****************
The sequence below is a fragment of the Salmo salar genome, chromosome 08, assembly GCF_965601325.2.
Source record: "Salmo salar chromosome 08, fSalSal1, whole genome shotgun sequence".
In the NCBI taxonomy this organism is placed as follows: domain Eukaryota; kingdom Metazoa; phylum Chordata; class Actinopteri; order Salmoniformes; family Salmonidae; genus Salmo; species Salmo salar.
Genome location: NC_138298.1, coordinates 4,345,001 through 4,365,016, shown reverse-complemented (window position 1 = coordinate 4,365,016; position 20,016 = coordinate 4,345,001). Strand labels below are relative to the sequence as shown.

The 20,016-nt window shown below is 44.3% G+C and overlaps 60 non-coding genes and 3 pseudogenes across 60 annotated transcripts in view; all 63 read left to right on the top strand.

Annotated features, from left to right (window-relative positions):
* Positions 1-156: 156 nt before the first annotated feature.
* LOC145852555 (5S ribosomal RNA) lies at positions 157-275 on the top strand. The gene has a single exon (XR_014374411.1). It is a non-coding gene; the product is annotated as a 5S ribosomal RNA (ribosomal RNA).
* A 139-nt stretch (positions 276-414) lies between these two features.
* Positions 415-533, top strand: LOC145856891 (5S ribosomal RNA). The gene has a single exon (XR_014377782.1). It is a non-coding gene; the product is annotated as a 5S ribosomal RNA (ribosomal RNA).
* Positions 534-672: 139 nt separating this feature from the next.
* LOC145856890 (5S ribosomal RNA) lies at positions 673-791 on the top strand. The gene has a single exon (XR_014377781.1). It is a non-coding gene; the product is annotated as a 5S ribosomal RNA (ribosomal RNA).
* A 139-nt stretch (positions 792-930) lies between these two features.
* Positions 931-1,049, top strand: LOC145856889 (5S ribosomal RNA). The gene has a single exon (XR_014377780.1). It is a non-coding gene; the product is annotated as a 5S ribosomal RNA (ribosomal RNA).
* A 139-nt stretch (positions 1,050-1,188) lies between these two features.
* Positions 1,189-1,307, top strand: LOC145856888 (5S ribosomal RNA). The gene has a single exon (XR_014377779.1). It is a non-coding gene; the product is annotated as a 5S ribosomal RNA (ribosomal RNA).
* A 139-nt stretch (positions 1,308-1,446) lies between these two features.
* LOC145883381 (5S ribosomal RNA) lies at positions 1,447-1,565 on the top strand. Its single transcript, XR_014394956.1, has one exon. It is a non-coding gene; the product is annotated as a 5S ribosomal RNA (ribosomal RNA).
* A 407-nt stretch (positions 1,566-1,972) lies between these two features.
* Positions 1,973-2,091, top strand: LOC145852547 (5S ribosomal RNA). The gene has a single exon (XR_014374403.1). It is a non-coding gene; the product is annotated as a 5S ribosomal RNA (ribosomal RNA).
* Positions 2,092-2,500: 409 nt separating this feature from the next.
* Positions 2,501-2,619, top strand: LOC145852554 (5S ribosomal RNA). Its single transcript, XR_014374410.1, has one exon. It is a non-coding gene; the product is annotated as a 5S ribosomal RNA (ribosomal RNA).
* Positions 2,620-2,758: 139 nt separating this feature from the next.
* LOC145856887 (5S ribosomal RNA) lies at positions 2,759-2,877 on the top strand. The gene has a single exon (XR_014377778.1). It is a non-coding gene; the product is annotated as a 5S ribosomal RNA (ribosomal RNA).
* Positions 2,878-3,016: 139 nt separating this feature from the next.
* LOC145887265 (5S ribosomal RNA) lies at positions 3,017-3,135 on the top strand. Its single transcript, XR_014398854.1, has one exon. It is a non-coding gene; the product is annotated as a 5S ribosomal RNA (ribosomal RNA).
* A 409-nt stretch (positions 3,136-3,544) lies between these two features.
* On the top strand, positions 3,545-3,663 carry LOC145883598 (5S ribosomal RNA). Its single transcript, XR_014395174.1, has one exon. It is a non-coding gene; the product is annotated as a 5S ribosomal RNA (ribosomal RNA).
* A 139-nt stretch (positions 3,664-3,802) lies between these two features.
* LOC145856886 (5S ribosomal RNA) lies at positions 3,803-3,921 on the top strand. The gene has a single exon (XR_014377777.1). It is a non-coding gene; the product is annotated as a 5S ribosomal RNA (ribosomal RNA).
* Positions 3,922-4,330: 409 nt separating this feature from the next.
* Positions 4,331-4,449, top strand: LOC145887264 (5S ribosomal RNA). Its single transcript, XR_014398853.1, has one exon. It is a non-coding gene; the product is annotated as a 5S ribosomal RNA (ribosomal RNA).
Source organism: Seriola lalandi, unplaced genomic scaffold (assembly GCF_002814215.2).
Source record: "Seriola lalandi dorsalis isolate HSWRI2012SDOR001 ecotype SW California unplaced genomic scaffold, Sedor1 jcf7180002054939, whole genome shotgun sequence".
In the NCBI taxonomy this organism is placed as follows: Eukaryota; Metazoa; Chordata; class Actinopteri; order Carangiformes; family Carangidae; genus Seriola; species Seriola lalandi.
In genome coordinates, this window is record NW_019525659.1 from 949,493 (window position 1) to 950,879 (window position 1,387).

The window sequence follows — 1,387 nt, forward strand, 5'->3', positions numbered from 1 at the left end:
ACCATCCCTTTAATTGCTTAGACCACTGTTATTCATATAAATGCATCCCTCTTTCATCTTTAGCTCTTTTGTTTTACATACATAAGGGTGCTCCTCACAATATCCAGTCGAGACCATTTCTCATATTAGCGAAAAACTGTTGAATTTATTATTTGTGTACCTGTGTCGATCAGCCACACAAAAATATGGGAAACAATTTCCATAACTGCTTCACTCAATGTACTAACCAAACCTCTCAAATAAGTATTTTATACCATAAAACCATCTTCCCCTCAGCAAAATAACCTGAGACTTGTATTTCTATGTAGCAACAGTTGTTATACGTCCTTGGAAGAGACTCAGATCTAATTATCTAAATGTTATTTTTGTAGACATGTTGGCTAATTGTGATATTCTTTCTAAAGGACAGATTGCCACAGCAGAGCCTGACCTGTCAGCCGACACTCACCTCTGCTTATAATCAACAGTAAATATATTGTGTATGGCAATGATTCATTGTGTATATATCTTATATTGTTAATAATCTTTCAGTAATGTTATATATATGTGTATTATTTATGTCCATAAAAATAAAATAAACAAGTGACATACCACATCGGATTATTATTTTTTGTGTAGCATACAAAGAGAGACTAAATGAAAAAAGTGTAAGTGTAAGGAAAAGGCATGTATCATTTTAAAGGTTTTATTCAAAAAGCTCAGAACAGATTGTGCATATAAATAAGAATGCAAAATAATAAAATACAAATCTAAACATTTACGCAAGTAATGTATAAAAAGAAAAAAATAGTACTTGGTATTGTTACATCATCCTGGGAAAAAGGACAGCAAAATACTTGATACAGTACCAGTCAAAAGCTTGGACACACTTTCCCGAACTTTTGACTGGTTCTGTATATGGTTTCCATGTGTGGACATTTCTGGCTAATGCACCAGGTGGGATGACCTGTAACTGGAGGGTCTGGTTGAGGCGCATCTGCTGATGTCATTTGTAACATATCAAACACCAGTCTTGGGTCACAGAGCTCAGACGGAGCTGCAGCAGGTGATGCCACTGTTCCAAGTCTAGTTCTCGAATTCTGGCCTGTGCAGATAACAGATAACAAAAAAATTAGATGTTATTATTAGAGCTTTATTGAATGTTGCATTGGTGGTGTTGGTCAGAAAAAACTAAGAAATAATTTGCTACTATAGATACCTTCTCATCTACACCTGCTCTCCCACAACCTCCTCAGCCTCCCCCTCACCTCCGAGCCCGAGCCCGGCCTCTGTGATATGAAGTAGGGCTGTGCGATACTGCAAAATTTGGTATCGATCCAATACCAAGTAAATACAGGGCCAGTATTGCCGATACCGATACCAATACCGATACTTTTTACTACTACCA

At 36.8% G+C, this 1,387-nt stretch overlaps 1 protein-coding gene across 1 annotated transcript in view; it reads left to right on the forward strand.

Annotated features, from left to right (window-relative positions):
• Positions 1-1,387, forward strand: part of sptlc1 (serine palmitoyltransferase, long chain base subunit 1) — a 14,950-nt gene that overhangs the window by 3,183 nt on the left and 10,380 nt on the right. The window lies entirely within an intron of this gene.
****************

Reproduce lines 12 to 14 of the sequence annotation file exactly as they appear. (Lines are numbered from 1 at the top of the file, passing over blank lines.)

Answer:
* LOC145856890 (5S ribosomal RNA) lies at positions 673-791 on the top strand. The gene has a single exon (XR_014377781.1). It is a non-coding gene; the product is annotated as a 5S ribosomal RNA (ribosomal RNA).
* A 139-nt stretch (positions 792-930) lies between these two features.
* Positions 931-1,049, top strand: LOC145856889 (5S ribosomal RNA). The gene has a single exon (XR_014377780.1). It is a non-coding gene; the product is annotated as a 5S ribosomal RNA (ribosomal RNA).